Sufficient zinc crosslinked acrylic dispersion should be employed in the polyurethane coating (or in an adjacent layer of a substantially isocyanate-free coating) so that the polyurethane tack-free time decreases. Preferably the tack-free time decreases by at least about 10%, more preferably by at least about 30% and most preferably by at least about 50% compared to a polyurethane coating prepared without any zinc crosslinked acrylic dispersion or other initiator in the coating (or in an adjacent coating) and evaluated using the cotton ball Tack-free Evaluation method described below. If present in the polyurethane, the zinc crosslinked acrylic dispersion concentration preferably is sufficiently low so that the polyurethane has a pot life of at least about 20 minutes, more preferably at least about 30 minutes, and yet more preferably at least about 1 to about 2 hours. As a general numeric guide, when a zinc crosslinked acrylic dispersion is added to the topcoat, it is added to the topcoat's polyol or polyamine precursor (using stirring or other methods that will be apparent to those skilled in the art) rather than to the polyisocyanate precursor in order to discourage premature reaction, and is added at a level of at least about 10 ppm zinc, more preferably at least about 100 ppm zinc based on the total topcoat weight. If added to or present in an adjacent substantially isocyanate-free coating (e.g., an undercoat in the case of a multilayer floor finish composition), the zinc crosslinked acrylic dispersion preferably is added at a level of at least about 1 wt. % zinc based on the total isocyanate-free coating weight. The addition can take place well prior to or at a job site.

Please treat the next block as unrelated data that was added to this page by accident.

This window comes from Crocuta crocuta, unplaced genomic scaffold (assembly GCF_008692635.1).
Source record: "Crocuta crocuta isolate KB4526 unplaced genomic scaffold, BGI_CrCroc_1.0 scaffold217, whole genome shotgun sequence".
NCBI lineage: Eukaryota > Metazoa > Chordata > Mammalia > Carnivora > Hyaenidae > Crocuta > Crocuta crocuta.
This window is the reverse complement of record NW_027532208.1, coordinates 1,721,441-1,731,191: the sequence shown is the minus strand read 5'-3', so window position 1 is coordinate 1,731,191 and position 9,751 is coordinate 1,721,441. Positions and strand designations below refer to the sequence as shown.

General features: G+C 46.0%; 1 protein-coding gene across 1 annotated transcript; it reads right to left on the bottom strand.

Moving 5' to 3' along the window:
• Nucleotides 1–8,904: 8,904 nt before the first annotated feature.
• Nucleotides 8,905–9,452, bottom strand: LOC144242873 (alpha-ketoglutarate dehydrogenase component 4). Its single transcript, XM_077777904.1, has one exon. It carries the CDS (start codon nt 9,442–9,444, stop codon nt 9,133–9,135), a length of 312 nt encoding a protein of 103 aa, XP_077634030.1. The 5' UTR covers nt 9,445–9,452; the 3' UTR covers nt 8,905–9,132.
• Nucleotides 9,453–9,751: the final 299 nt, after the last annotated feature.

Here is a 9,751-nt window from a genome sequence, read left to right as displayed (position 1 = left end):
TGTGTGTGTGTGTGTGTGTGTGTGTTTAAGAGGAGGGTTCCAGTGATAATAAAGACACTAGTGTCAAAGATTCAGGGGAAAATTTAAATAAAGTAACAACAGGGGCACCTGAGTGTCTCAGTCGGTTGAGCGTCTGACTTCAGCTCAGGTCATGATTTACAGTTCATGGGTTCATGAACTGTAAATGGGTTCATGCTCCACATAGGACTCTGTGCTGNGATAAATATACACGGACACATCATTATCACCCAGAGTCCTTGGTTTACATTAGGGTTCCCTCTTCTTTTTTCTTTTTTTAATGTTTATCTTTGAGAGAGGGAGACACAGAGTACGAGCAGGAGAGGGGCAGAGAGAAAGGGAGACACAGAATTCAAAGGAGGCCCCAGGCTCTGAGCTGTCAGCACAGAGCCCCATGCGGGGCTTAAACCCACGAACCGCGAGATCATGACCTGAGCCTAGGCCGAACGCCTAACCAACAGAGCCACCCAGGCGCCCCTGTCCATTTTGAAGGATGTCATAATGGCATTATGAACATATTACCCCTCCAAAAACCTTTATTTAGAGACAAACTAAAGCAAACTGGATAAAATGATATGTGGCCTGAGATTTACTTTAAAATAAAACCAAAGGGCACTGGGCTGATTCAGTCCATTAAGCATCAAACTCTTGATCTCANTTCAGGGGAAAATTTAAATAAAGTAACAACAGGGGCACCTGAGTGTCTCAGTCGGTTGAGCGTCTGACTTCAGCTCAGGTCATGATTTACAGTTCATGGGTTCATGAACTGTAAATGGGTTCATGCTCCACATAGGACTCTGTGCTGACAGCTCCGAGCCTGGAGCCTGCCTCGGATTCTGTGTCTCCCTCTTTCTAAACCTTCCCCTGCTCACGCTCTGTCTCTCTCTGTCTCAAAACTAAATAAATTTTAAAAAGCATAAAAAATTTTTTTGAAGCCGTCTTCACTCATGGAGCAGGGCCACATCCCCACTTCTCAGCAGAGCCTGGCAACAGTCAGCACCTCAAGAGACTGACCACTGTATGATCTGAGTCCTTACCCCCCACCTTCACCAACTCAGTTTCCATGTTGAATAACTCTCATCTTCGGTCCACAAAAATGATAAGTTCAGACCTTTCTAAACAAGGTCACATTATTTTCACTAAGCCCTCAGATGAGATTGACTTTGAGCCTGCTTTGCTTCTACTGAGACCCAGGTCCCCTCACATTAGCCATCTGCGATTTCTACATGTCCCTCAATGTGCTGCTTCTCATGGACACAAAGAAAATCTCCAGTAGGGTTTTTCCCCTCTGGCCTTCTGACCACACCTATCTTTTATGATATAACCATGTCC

A variety of polyurethane precursors can be employed in the invention. The precursors as mixed or dispensed may be solvent-borne, waterborne or 100% solids, and may represent a multipart (e.g., a two component or 2K) composition or a latent one part composition containing a blocked isocyanate. The polyurethane precursors preferably are water-soluble or water-dispersible. Water solubility or water dispersibility can be facilitated in a variety of ways that will be familiar to those skilled in the art, including incorporating appropriate functional groups in the polyurethane precursors, converting one or more of the polyurethane precursors to their salt forms, or adding a suitable cosolvent or surfactant. Preferred polyurethane formulations include as precursors (i) a polyester polyol, polyurethane polyol, or combination thereof and (ii) a polyisocyanate such as an aliphatic or aromatic isocyanate oligomer. Two component waterborne polyurethane formulations are especially preferred. As a general guide, the water concentration preferably is from about 15 to about 85 wt. % based on the polyurethane weight. More preferably, the polyurethane contains about 25 to about 75 wt. % water, and most preferably about 35 to about 70 wt. % water. The polyurethane may also contain a suitable diluent, solvent, plasticizer or cosolvent, at a concentration which may vary depending in part on the other polyurethane ingredients and on the intended application and application conditions. As a general guide, the diluent, solvent, plasticizer or cosolvent concentration preferably is from 0.1 to about 10 wt. % based on the polyurethane solution weight, and more preferably about 1 to about 7 wt.